The danger with chat-up lines is that they can come across as clichés. More importantly, for anyone writing erotica, a chat-up line should not be used as an infallible talisman for luring a partner into their clutches. The myth of the surefire chat-up line is a teenage fable that has no place in contemporary erotic fiction.


  • Which rude words do your characters use?
    • Does he look at her breasts and think of them as: tits, boobies or melons?
    • Does she refer to a penis as his thing? His wing-wang? Or his lovetruncheon?
    • Do your characters refer to sex acts as shagging, bonking, or doing the nasty?

None of these options suggests great levels of sexual maturity but few characters (fictional or otherwise) use biological definitions all the time.

Moreover, it can be seen that a female character who refers to her own genitals as ‘my personal pleasure palace’ has a different attitude towards sex from a character who uses the phrase ‘my dirty bits’. Similarly, a male character who refers to a penis as his ‘thingy’ has a different opinion of sex from the man who talks about his ‘beefy broadsword’.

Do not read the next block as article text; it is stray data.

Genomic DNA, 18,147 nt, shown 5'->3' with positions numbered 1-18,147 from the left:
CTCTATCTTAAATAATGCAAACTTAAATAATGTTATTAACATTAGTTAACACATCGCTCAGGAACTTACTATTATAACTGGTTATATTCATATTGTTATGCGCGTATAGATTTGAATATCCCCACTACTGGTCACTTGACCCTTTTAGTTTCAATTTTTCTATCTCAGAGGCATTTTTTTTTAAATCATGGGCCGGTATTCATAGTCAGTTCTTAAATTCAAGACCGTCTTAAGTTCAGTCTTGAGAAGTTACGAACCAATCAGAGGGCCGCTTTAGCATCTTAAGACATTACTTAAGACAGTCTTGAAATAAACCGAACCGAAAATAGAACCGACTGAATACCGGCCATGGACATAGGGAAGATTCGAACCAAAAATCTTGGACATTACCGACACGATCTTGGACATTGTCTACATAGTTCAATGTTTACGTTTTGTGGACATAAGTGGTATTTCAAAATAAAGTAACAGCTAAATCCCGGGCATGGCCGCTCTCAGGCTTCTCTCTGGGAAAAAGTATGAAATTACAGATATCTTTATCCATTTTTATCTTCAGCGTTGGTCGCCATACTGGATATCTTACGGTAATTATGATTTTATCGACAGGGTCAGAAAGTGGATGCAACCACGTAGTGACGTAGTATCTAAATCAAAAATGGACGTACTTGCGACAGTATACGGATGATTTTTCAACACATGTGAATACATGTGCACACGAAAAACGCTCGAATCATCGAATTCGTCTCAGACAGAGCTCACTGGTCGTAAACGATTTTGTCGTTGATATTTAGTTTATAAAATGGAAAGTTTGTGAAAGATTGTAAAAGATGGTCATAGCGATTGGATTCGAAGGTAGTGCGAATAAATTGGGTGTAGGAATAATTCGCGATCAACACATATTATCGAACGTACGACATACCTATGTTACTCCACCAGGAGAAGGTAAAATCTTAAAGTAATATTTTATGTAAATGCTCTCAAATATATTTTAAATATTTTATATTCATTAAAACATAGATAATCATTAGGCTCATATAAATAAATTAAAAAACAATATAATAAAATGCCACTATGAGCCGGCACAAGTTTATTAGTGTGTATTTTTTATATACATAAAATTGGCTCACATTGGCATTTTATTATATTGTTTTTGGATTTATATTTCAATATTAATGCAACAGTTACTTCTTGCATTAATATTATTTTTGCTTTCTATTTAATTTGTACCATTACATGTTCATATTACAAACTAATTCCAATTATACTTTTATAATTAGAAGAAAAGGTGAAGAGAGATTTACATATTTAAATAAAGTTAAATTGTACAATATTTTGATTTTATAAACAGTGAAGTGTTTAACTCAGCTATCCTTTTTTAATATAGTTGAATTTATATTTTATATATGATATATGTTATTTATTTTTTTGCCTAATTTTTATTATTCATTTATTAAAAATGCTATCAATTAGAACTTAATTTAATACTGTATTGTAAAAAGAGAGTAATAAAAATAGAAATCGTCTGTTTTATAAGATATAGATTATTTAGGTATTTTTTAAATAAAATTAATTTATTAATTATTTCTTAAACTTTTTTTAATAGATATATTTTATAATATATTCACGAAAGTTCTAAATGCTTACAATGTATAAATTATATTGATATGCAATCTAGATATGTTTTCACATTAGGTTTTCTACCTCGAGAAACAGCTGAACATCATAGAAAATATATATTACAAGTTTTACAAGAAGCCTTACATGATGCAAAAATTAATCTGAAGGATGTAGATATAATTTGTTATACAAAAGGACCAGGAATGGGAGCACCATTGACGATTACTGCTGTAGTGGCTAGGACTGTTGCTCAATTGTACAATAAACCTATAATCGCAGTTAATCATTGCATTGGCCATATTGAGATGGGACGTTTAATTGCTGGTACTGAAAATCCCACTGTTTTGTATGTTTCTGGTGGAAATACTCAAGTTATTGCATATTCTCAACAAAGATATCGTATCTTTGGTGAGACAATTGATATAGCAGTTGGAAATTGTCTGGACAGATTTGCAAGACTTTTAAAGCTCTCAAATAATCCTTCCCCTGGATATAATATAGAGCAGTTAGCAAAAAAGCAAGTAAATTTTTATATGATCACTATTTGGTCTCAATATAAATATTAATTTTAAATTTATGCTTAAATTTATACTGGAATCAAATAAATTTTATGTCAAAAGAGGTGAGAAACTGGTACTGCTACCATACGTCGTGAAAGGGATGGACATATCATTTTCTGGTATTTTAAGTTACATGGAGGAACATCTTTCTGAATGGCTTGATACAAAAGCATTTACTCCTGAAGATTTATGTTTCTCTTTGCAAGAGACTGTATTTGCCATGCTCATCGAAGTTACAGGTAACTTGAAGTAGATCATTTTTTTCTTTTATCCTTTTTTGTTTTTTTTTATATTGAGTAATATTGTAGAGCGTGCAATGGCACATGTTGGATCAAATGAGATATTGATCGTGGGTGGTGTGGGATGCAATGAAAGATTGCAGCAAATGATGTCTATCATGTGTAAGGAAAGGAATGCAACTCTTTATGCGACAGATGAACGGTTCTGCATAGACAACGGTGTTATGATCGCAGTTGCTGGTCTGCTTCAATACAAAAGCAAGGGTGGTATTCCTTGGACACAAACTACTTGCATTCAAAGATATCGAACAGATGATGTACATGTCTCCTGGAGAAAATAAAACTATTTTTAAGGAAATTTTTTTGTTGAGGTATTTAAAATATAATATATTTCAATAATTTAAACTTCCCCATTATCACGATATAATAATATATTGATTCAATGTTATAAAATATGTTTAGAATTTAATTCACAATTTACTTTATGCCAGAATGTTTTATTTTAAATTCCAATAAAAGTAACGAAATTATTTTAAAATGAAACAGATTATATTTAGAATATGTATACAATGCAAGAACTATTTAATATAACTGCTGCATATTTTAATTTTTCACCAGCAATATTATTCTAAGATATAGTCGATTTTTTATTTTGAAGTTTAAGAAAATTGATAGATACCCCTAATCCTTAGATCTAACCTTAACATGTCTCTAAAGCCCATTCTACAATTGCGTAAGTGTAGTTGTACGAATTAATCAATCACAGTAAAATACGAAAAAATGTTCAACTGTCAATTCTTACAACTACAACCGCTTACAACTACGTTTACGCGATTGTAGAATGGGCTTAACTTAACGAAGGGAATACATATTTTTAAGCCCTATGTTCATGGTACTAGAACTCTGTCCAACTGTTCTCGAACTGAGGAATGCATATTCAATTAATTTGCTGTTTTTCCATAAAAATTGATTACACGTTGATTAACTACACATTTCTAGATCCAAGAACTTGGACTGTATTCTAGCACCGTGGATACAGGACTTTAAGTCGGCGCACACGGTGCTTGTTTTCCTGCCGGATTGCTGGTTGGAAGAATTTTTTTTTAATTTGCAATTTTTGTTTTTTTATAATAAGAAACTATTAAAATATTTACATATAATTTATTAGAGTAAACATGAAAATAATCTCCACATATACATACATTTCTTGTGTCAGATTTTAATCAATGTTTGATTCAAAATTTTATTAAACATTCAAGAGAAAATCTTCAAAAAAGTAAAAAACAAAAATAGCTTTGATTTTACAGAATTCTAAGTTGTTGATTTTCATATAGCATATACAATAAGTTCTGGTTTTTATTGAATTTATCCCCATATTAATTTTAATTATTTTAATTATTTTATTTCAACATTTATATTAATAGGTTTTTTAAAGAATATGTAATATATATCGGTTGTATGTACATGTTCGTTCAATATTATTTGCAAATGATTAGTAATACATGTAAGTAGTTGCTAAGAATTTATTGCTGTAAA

In erotic fiction the writer will need to know each character’s sexual vocabulary. It’s prudent to consider any specific labels a character uses for genitalia, intercourse, the opposite sex and unconventional sexual practices.


Every word a character says is going to reveal more about them than the content of what is being said. Always make sure each character’s speech is appropriate for their personality and the situation in which they are involved.

Actions

One day, about the middle of November, I was with my brother François,